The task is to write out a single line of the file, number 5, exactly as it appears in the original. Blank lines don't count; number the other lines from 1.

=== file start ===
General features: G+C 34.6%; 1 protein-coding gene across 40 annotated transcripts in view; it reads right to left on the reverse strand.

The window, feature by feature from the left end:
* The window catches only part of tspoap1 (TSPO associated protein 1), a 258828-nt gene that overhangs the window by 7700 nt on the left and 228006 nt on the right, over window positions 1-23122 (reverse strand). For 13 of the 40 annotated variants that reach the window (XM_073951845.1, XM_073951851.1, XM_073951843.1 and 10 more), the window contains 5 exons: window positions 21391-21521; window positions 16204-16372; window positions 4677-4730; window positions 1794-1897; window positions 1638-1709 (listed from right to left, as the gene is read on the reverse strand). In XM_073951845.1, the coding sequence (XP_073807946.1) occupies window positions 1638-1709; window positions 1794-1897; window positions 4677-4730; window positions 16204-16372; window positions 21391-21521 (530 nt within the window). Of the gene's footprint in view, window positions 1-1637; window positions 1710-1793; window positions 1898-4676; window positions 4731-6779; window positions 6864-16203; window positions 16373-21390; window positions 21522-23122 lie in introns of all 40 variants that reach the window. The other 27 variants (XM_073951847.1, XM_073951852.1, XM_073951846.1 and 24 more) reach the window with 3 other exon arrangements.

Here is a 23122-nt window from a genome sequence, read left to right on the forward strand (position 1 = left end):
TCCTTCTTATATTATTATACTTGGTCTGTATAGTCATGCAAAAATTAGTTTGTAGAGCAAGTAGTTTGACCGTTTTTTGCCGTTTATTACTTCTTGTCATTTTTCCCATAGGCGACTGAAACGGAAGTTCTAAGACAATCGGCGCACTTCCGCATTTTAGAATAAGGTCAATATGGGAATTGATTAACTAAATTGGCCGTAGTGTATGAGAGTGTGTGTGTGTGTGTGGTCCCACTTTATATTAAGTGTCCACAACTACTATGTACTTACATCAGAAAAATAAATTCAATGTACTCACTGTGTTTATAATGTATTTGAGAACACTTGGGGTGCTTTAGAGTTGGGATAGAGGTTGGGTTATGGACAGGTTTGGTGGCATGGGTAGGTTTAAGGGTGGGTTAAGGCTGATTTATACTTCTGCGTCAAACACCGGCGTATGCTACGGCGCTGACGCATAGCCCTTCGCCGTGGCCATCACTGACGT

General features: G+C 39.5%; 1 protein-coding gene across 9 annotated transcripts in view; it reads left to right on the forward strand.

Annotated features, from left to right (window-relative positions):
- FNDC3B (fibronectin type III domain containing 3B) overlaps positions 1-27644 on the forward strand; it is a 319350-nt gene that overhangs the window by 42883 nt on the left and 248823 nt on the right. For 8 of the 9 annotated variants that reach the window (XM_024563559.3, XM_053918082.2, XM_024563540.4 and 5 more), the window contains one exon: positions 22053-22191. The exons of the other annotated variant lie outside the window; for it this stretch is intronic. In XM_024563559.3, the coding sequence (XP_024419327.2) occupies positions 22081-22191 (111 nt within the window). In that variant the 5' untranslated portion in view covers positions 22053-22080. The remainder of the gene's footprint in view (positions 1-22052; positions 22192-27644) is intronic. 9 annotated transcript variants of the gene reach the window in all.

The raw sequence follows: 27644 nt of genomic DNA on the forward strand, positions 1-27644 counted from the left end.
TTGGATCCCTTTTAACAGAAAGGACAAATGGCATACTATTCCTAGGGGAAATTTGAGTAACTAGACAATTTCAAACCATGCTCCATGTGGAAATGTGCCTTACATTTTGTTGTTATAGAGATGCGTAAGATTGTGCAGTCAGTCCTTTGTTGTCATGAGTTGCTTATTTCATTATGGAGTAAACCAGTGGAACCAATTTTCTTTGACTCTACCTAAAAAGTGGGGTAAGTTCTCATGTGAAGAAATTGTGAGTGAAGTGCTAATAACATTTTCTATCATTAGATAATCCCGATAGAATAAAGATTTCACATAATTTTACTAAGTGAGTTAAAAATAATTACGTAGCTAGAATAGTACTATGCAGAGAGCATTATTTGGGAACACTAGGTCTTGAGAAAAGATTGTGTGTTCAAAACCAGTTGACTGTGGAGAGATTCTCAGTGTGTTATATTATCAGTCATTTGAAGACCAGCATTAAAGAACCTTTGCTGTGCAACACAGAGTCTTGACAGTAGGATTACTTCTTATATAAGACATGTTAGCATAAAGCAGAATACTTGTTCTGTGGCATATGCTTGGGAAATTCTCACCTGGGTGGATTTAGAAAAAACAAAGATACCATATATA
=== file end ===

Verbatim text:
TCCTTCTTATATTATTATACTTGGTCTGTATAGTCATGCAAAAATTAGTTTGTAGAGCAAGTAGTTTGACCGTTTTTTGCCGTTTATTACTTCTTGTCATTTTTCCCATAGGCGACTGAAACGGAAGTTCTAAGACAATCGGCGCACTTCCGCATTTTAGAATAAGGTCAATATGGGAATTGATTAACTAAATTGGCCGTAGTGTATGAGAGTGTGTGTGTGTGTGTGGTCCCACTTTATATTAAGTGTCCACAACTACTATGTACTTACATCAGAAAAATAAATTCAATGTACTCACTGTGTTTATAATGTATTTGAGAACACTTGGGGTGCTTTAGAGTTGGGATAGAGGTTGGGTTATGGACAGGTTTGGTGGCATGGGTAGGTTTAAGGGTGGGTTAAGGCTGATTTATACTTCTGCGTCAAACACCGGCGTATGCTACGGCGCTGACGCATAGCCCTTCGCCGTGGCCATCACTGACGT